Hackbright Project: Sparro

Sparrö is a web app that serves as a means to personal empathy and daily inspiration. Sparrö draws on natural language processing to conduct sentiment analysis of a user’s Twitter feed. Based on the analysis of the user’s current mood, the user receives an inspirational quote or poem suited to their attitude. The app can track the user’s attitude over time, visualize this information, and let the user set reminders via text message.

Technology Stack:

Python, JavaScript, Flask, Postgresql, SQLAlchemy, SQL, NLTK, Cron, D3.js, Typed.js, Charts.js, AJAX, JSON, Bootstrap

APIs Used:

Twitter API, Twilio API


Kallie Friedman

GitHub | LinkedIn

Kallie graduated from Stanford University in 2013 with her undergraduate in Psychology and her master’s in Management Science & Engineering. After product management experience at Intuit, UrbanSitter, and most recently at Pinterest, she wanted to better understand how products were built and be involved in that actual building process. Passionate about solving problems, learning, and building meaningful solutions for customers, she is seeking full stack engineering roles at mission driven companies with strong company culture. When she isn’t programming, Kallie enjoys travel, taking classes to learn new skills/hobbies, photography, spending time with her family, and hiking around the Bay Area with her puppy.

Hackbright Project: Audio Articles

Audio Articles allows users to save, organize and listen to articles of any sort. Intended for a time-strapped, audiobooks-loving demographic or the visually impaired, this app provides functionality to save article text and organize with tags. Users can then view their articles by different tags, last listened or date saved, etc. The most useful feature is that for any article, users can select from a host of possible voices and accents, and have their article text read aloud to them in that voice.

Technology Stack:

Javascript (AJAX/JSON), HTML, CSS, SQL, SQLAlchemy, Flask, PostgresSQL, Git, GitHub, Amazon Polly API, some React

APIs Used:

Amazon Polly, Amazon’s new text-to-speech API.


Katie Taylor

GitHub | LinkedIn

Before Hackbright, Katie spent most of her career developing a love of data. After earning an environmental science and policy degree she began a career as an environmental consultant. For eight years, she worked on databases that calculated air and greenhouse gas emissions and helped companies comply with environmental regulations. The more she learned about data and SQL, the more she wanted to dive into the world of programming.

Katie worked as a product manager for a small start-up while learning code through self-study. She then applied to Hackbright to help her make the transition to software engineering. Katie is excited to bring her 10 years of experience managing projects and data to the tech community!

Hackbright Project: Calc CO2

Using publicly available emission factor data from the EPA, the app calculates a user’s carbon footprint based on electricity and natural gas use as well as miles driven. The app visualizes the data to show how energy use decisions affect your carbon footprint over time.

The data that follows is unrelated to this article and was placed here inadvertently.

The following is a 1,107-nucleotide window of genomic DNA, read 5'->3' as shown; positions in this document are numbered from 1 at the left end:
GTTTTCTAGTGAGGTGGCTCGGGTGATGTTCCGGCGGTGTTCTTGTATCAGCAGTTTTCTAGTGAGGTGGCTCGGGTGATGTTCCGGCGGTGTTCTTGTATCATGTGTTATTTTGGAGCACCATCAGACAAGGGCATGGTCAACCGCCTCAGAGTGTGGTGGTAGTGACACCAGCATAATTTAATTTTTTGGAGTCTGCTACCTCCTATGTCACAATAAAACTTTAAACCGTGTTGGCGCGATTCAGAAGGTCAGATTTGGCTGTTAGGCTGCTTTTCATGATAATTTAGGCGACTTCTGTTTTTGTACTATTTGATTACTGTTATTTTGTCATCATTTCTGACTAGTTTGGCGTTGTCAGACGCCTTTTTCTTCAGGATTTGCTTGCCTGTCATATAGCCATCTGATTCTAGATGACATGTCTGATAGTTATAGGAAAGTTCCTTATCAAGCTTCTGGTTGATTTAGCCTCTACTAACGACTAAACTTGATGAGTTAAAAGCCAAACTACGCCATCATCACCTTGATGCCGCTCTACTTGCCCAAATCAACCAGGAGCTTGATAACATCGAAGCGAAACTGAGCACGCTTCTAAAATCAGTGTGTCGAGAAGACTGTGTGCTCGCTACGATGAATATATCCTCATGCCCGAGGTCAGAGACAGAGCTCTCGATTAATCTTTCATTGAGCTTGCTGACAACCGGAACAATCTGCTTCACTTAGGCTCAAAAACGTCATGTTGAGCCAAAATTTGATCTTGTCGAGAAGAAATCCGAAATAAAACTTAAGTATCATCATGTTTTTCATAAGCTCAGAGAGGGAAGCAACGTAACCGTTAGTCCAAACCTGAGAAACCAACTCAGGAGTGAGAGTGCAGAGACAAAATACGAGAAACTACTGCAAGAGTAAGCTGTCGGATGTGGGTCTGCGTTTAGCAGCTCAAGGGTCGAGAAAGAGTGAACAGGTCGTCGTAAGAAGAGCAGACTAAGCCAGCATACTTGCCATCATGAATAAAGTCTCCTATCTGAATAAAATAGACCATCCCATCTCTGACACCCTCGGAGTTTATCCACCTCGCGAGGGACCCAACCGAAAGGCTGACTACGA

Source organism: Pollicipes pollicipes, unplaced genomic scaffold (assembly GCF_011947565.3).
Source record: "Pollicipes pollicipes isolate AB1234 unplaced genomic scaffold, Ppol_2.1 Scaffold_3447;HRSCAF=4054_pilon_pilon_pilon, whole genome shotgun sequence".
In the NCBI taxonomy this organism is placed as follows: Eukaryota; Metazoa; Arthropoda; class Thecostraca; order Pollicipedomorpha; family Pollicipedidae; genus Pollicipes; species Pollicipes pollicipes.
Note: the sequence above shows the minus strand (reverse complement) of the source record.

Technology Stack:

Python, Flask, JavaScript, AJAX, PostgreSQL, SQLAlchemy, Chart.js, Jinja, Bootstrap

APIs Used:

Google Maps Distance Matrix API, ZipCodeAPI


Katrina Huber-Juma

GitHub | LinkedIn

Katrina discovered her creative aptitude early as a student at a Waldorf School where she cultivated a love for illustration and building community. After graduating from Sonoma State University with a degree in communications, she kicked-off her career in graphic design. Eventually, working with web designers led her to enhance her front end skills and develop her back end skills. She continued to build software engineering skills via community college classes and HackReactor Prep. Katrina looks forward to bringing ideas to life from design to code.

Hackbright Project: Pair Necesseties

Pair Necessities manages administrators, cohorts, students, student lab pairings, labs and keywords relating to the labs. Pair Necessities allows a Hackbright student to join a cohort, find a lab by keyword, see who she paired with on that lab and keep notes with her pair on what they learned together. Administrators can create cohorts, create labs and create lab pairings.

Technology Stack:

PostgreSQL, SQLAlchemy, Python, Flask, Jinja, Javascript, JQuery, Bootstrap, Selenium, Unittest

APIs Used:

Gravatar


Luna Yu

GitHub | LinkedIn

Luna specialized in marketing at a SaaS company in China before she attended business school at Hult in San Francisco. During business school, she was inspired by the tech scene and began learning how to code from scratch. She took an intro to front-end web development course at General Assembly and nished 200+ code challenges at Free Code Camp. She joined Hackbright to build a solid foundation in software development. Luna enjoys the connection between creativity and technology. She enjoys using her creativity to build new technology and would like to develop technology that helps people express their own creativity. When she’s not coding, she enjoys playing guitar, watching movies, and biking under the sun with friends.

Hackbright Project: Wes World